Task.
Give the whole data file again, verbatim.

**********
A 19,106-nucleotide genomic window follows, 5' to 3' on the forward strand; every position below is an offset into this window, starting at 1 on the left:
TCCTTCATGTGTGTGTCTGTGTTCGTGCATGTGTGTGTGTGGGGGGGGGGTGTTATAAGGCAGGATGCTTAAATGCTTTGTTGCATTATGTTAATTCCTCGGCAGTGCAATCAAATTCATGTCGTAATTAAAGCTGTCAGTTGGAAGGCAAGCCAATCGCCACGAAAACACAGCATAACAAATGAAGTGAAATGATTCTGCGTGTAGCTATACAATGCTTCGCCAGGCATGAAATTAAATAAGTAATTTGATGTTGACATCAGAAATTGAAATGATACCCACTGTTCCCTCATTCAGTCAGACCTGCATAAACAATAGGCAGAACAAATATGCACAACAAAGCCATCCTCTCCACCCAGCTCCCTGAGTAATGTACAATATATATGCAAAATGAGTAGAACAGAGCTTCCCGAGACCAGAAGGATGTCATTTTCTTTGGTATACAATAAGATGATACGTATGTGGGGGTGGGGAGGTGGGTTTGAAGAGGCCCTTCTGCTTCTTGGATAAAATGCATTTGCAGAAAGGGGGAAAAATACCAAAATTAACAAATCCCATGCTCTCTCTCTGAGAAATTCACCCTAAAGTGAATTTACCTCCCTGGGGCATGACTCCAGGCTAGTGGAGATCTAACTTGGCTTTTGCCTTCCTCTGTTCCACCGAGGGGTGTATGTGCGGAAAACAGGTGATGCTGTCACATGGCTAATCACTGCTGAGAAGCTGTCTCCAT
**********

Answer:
A 19,106-nucleotide genomic window follows, 5' to 3' on the forward strand; every position below is an offset into this window, starting at 1 on the left:
TCCTTCATGTGTGTGTCTGTGTTCGTGCATGTGTGTGTGTGGGGGGGGGGTGTTATAAGGCAGGATGCTTAAATGCTTTGTTGCATTATGTTAATTCCTCGGCAGTGCAATCAAATTCATGTCGTAATTAAAGCTGTCAGTTGGAAGGCAAGCCAATCGCCACGAAAACACAGCATAACAAATGAAGTGAAATGATTCTGCGTGTAGCTATACAATGCTTCGCCAGGCATGAAATTAAATAAGTAATTTGATGTTGACATCAGAAATTGAAATGATACCCACTGTTCCCTCATTCAGTCAGACCTGCATAAACAATAGGCAGAACAAATATGCACAACAAAGCCATCCTCTCCACCCAGCTCCCTGAGTAATGTACAATATATATGCAAAATGAGTAGAACAGAGCTTCCCGAGACCAGAAGGATGTCATTTTCTTTGGTATACAATAAGATGATACGTATGTGGGGGTGGGGAGGTGGGTTTGAAGAGGCCCTTCTGCTTCTTGGATAAAATGCATTTGCAGAAAGGGGGAAAAATACCAAAATTAACAAATCCCATGCTCTCTCTCTGAGAAATTCACCCTAAAGTGAATTTACCTCCCTGGGGCATGACTCCAGGCTAGTGGAGATCTAACTTGGCTTTTGCCTTCCTCTGTTCCACCGAGGGGTGTATGTGCGGAAAACAGGTGATGCTGTCACATGGCTAATCACTGCTGAGAAGCTGTCTCCAT